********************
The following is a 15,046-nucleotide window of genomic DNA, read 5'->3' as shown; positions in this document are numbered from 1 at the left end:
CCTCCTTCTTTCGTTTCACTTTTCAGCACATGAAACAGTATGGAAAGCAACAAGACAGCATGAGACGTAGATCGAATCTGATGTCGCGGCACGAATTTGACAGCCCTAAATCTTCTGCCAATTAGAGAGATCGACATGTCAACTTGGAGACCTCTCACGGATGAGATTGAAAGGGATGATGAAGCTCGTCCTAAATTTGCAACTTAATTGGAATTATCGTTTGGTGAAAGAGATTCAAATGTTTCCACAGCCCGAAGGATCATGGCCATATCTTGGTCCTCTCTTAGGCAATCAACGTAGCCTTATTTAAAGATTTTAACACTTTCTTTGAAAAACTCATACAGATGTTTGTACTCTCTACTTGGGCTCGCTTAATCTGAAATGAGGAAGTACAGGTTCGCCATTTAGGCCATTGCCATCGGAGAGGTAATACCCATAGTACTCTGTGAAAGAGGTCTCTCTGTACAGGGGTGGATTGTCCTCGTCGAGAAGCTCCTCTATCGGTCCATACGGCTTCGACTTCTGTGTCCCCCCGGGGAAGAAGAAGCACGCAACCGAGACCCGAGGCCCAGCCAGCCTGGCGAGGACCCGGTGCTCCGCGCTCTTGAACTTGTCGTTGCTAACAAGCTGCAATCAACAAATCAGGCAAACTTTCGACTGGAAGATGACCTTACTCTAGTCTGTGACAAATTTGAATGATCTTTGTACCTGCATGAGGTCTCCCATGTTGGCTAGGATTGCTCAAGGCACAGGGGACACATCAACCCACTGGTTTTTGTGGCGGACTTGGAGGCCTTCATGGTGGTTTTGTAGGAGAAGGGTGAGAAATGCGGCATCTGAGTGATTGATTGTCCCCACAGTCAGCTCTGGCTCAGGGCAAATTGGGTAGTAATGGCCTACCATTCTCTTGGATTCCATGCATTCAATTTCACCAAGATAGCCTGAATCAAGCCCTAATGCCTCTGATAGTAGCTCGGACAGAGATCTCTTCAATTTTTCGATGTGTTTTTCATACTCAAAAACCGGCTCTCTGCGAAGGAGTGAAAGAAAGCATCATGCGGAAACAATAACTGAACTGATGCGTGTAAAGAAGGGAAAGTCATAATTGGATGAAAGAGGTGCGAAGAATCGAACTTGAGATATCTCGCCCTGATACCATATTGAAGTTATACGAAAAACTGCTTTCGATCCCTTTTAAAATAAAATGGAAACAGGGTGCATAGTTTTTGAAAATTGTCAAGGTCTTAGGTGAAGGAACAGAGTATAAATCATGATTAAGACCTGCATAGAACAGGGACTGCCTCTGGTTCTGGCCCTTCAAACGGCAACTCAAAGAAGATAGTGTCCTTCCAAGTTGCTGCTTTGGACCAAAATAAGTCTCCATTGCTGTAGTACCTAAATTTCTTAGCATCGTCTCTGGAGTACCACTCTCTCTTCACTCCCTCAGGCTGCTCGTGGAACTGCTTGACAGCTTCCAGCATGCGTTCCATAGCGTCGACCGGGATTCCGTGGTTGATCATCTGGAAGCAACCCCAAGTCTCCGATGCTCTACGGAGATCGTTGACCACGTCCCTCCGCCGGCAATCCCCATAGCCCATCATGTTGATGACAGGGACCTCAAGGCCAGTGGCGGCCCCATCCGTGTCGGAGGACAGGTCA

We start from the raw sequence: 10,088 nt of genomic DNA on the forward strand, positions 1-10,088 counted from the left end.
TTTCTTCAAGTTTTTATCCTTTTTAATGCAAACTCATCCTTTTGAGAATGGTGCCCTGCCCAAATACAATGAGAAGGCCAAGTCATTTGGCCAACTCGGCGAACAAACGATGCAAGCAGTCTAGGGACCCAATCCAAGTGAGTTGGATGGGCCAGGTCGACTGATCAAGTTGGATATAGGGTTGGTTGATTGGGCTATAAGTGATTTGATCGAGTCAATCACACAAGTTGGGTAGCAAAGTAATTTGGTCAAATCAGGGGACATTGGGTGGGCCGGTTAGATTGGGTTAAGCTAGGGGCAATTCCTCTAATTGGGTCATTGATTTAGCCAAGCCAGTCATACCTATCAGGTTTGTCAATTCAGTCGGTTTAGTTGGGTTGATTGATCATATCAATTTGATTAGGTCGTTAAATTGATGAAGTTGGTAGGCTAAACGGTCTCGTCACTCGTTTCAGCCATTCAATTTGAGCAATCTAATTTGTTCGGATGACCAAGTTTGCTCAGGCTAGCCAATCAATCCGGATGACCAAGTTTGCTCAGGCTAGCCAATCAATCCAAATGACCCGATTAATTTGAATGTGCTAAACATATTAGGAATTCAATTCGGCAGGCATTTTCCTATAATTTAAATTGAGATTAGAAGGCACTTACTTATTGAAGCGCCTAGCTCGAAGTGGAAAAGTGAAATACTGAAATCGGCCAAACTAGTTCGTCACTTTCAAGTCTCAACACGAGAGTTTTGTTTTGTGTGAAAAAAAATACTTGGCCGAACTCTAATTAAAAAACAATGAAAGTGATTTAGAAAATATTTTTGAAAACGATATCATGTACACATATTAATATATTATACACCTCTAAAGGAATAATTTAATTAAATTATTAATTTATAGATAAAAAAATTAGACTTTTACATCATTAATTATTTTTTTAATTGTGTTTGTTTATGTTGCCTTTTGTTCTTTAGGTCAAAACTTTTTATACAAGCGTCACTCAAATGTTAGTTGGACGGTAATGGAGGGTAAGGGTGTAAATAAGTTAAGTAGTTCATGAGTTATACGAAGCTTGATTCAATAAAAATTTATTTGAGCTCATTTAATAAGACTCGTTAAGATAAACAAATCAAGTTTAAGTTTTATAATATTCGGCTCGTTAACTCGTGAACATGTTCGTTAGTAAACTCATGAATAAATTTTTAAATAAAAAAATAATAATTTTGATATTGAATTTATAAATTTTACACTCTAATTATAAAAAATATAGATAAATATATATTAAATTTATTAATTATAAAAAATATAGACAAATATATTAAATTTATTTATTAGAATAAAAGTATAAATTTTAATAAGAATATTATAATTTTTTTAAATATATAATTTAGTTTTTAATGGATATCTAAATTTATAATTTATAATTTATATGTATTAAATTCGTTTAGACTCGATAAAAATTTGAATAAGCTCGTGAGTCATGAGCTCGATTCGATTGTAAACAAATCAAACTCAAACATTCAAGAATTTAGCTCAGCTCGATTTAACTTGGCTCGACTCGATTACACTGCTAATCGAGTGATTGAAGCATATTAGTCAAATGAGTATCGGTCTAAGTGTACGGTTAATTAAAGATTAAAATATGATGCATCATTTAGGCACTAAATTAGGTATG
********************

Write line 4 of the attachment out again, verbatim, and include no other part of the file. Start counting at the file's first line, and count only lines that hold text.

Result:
TTTCTTCAAGTTTTTATCCTTTTTAATGCAAACTCATCCTTTTGAGAATGGTGCCCTGCCCAAATACAATGAGAAGGCCAAGTCATTTGGCCAACTCGGCGAACAAACGATGCAAGCAGTCTAGGGACCCAATCCAAGTGAGTTGGATGGGCCAGGTCGACTGATCAAGTTGGATATAGGGTTGGTTGATTGGGCTATAAGTGATTTGATCGAGTCAATCACACAAGTTGGGTAGCAAAGTAATTTGGTCAAATCAGGGGACATTGGGTGGGCCGGTTAGATTGGGTTAAGCTAGGGGCAATTCCTCTAATTGGGTCATTGATTTAGCCAAGCCAGTCATACCTATCAGGTTTGTCAATTCAGTCGGTTTAGTTGGGTTGATTGATCATATCAATTTGATTAGGTCGTTAAATTGATGAAGTTGGTAGGCTAAACGGTCTCGTCACTCGTTTCAGCCATTCAATTTGAGCAATCTAATTTGTTCGGATGACCAAGTTTGCTCAGGCTAGCCAATCAATCCGGATGACCAAGTTTGCTCAGGCTAGCCAATCAATCCAAATGACCCGATTAATTTGAATGTGCTAAACATATTAGGAATTCAATTCGGCAGGCATTTTCCTATAATTTAAATTGAGATTAGAAGGCACTTACTTATTGAAGCGCCTAGCTCGAAGTGGAAAAGTGAAATACTGAAATCGGCCAAACTAGTTCGTCACTTTCAAGTCTCAACACGAGAGTTTTGTTTTGTGTGAAAAAAAATACTTGGCCGAACTCTAATTAAAAAACAATGAAAGTGATTTAGAAAATATTTTTGAAAACGATATCATGTACACATATTAATATATTATACACCTCTAAAGGAATAATTTAATTAAATTATTAATTTATAGATAAAAAAATTAGACTTTTACATCATTAATTATTTTTTTAATTGTGTTTGTTTATGTTGCCTTTTGTTCTTTAGGTCAAAACTTTTTATACAAGCGTCACTCAAATGTTAGTTGGACGGTAATGGAGGGTAAGGGTGTAAATAAGTTAAGTAGTTCATGAGTTATACGAAGCTTGATTCAATAAAAATTTATTTGAGCTCATTTAATAAGACTCGTTAAGATAAACAAATCAAGTTTAAGTTTTATAATATTCGGCTCGTTAACTCGTGAACATGTTCGTTAGTAAACTCATGAATAAATTTTTAAATAAAAAAATAATAATTTTGATATTGAATTTATAAATTTTACACTCTAATTATAAAAAATATAGATAAATATATATTAAATTTATTAATTATAAAAAATATAGACAAATATATTAAATTTATTTATTAGAATAAAAGTATAAATTTTAATAAGAATATTATAATTTTTTTAAATATATAATTTAGTTTTTAATGGATATCTAAATTTATAATTTATAATTTATATGTATTAAATTCGTTTAGACTCGATAAAAATTTGAATAAGCTCGTGAGTCATGAGCTCGATTCGATTGTAAACAAATCAAACTCAAACATTCAAGAATTTAGCTCAGCTCGATTTAACTTGGCTCGACTCGATTACACTGCTAATCGAGTGATTGAAGCATATTAGTCAAATGAGTATCGGTCTAAGTGTACGGTTAATTAAAGATTAAAATATGATGCATCATTTAGGCACTAAATTAGGTATG